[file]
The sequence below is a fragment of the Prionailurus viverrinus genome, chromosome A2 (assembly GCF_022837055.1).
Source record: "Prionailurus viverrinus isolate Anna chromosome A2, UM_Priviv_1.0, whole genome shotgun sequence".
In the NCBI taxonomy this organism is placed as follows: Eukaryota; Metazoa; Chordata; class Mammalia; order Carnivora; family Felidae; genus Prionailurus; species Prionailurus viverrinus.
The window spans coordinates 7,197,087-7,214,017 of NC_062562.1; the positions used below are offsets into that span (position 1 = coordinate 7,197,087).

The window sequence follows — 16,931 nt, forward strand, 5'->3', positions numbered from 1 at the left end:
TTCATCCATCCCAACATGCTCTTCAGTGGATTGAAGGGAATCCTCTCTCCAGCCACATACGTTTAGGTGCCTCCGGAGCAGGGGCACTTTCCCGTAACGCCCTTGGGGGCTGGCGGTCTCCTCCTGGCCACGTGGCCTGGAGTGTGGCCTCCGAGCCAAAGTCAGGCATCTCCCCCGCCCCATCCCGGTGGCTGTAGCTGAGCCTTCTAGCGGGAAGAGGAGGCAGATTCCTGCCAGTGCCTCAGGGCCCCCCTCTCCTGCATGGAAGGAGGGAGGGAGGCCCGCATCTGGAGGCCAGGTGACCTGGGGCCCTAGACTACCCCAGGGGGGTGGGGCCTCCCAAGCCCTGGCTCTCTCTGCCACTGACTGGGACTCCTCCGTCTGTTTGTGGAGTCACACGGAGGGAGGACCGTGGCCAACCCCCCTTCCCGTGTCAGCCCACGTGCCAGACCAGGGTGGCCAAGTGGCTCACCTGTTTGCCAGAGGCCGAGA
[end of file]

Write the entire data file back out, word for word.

The sequence below is a fragment of the Prionailurus viverrinus genome, chromosome A2 (assembly GCF_022837055.1).
Source record: "Prionailurus viverrinus isolate Anna chromosome A2, UM_Priviv_1.0, whole genome shotgun sequence".
In the NCBI taxonomy this organism is placed as follows: Eukaryota; Metazoa; Chordata; class Mammalia; order Carnivora; family Felidae; genus Prionailurus; species Prionailurus viverrinus.
The window spans coordinates 7,197,087-7,214,017 of NC_062562.1; the positions used below are offsets into that span (position 1 = coordinate 7,197,087).

The window sequence follows — 16,931 nt, forward strand, 5'->3', positions numbered from 1 at the left end:
TTCATCCATCCCAACATGCTCTTCAGTGGATTGAAGGGAATCCTCTCTCCAGCCACATACGTTTAGGTGCCTCCGGAGCAGGGGCACTTTCCCGTAACGCCCTTGGGGGCTGGCGGTCTCCTCCTGGCCACGTGGCCTGGAGTGTGGCCTCCGAGCCAAAGTCAGGCATCTCCCCCGCCCCATCCCGGTGGCTGTAGCTGAGCCTTCTAGCGGGAAGAGGAGGCAGATTCCTGCCAGTGCCTCAGGGCCCCCCTCTCCTGCATGGAAGGAGGGAGGGAGGCCCGCATCTGGAGGCCAGGTGACCTGGGGCCCTAGACTACCCCAGGGGGGTGGGGCCTCCCAAGCCCTGGCTCTCTCTGCCACTGACTGGGACTCCTCCGTCTGTTTGTGGAGTCACACGGAGGGAGGACCGTGGCCAACCCCCCTTCCCGTGTCAGCCCACGTGCCAGACCAGGGTGGCCAAGTGGCTCACCTGTTTGCCAGAGGCCGAGA